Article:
Dublin. Photo by Canva

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Dublin is a beautiful city with a friendly and inviting atmosphere. It is celebrated for the amiable nature of its residents and renowned for its lively craic (“crack”) – a blend of banter, wit and intelligence. The city feels almost familiar and is filled with so many wonderful things to do you could spend days or even weeks exploring and getting to know Ireland’s lively capitol.

But what if you only have 3 days in Dublin? Although you may not be able to experience everything Dublin has to offer in 3 days you can get a good feel for the city and its sights. Plus, Ireland has a way of drawing you in and making you feel at home. So there’s no doubt you will leave with plans to return.

Let’s look at some of the top things to do in Dublin including, of course, the iconic Dublin bars.

Day One of 3 Days in Dublin

The Temple Bar Dublin
The Temple Bar. Photo by Matheus Camara da Silva via Unsplash

The Spire of Dublin

This iconic landmark is visible upon entering the city and frequently serves as a designated meeting spot. It was originally intended to celebrate the year 2000. However, an anecdote from a local suggested that the construction team took a leisurely approach. It was completed a coupe of years later. The spire holds such a distinctive status, if you don’t visit it on your trip to Dublin then can you truly claim to have visited the city at all?

The Temple Bar

Start off with one of the most famous pubs in Dublin, located in the lively Temple Bar district. It’s a hub for both locals and tourists and is known for its vibrant atmosphere. The food is also very good and it’s a perfect place to begin your Dublin trip.

Planning a last-minute trip to Ireland?

Top Experiences and Tours in Ireland:

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The River Liffey

Arguably the country’s most famous river, the Liffey runs through the centre of Dublin. You’ll find it featured in many different songs and movies. The equally famous Ha’penny Bridge, built in 1816, arches across the river near the main shopping streets. The resulting view fro the bridge is one of the best in the city.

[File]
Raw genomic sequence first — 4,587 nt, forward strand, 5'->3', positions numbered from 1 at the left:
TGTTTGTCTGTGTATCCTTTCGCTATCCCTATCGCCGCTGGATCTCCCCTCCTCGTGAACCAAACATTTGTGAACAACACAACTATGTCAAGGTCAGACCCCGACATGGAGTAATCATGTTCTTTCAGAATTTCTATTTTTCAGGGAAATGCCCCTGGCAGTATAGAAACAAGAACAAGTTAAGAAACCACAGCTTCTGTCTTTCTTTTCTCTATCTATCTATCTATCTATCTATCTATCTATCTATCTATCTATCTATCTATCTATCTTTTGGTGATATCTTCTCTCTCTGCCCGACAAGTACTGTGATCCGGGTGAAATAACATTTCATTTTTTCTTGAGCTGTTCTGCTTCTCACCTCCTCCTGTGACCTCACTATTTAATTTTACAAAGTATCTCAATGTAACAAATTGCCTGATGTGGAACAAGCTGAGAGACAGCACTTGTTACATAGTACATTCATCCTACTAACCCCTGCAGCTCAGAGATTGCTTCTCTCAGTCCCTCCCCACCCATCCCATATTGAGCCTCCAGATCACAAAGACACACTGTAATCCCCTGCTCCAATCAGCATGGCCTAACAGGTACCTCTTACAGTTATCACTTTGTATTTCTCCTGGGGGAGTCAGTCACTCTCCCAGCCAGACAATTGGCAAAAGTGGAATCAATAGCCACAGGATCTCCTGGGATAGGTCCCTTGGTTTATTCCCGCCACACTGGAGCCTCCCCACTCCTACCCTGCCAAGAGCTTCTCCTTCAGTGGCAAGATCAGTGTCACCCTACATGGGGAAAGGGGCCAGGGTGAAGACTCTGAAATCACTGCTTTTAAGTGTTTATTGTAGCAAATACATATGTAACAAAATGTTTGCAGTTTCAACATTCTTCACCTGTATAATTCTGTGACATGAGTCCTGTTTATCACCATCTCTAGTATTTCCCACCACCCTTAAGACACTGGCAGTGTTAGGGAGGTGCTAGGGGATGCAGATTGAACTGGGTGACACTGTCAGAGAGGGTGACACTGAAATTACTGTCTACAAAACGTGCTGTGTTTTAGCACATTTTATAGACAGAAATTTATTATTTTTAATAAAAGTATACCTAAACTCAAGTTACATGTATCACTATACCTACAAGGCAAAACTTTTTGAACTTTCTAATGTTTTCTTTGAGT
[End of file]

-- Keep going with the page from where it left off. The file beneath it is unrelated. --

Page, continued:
The Leprechaun Museum 

This fittingly small Leprechaun Museum in Dublin opens out to many different rooms. Some feature giant furniture to show you what life would be like as a leprechaun. Other rooms have steel structures to imitate houses to keep fairies away. There is even a little room that looks like a garden where your tour guide will tell you the tragic story Tír Na NÓg. Here you will end your first day swathed in mystery and magic.

Day Two of 3 Days in Dublin

Guinness Storehouse
Guinness Storehouse. Photo by Andrew Messner via Unsplash

The National Maritime Museum of Ireland

The National Maritime Museum of Ireland was originally built for seafarers as a church, in 1873. It is likely to be the best maritime museum that you will ever visit with many hours of exploration awaiting. Learn all about Irish sea history, Grace O’Malley and then stop off for a snack in the cafe. 

Phoenix Park

To put the size of this parkinto perspective, Hyde Park is 1.42 km², whereas Phoenix Park is 7.07 km². If you still don’t get how big it is, Central Park, the biggest in New York, is only 3.41 km². Phoenix Park is huge and there’s no better place to picnic in the city.

The Palace Bar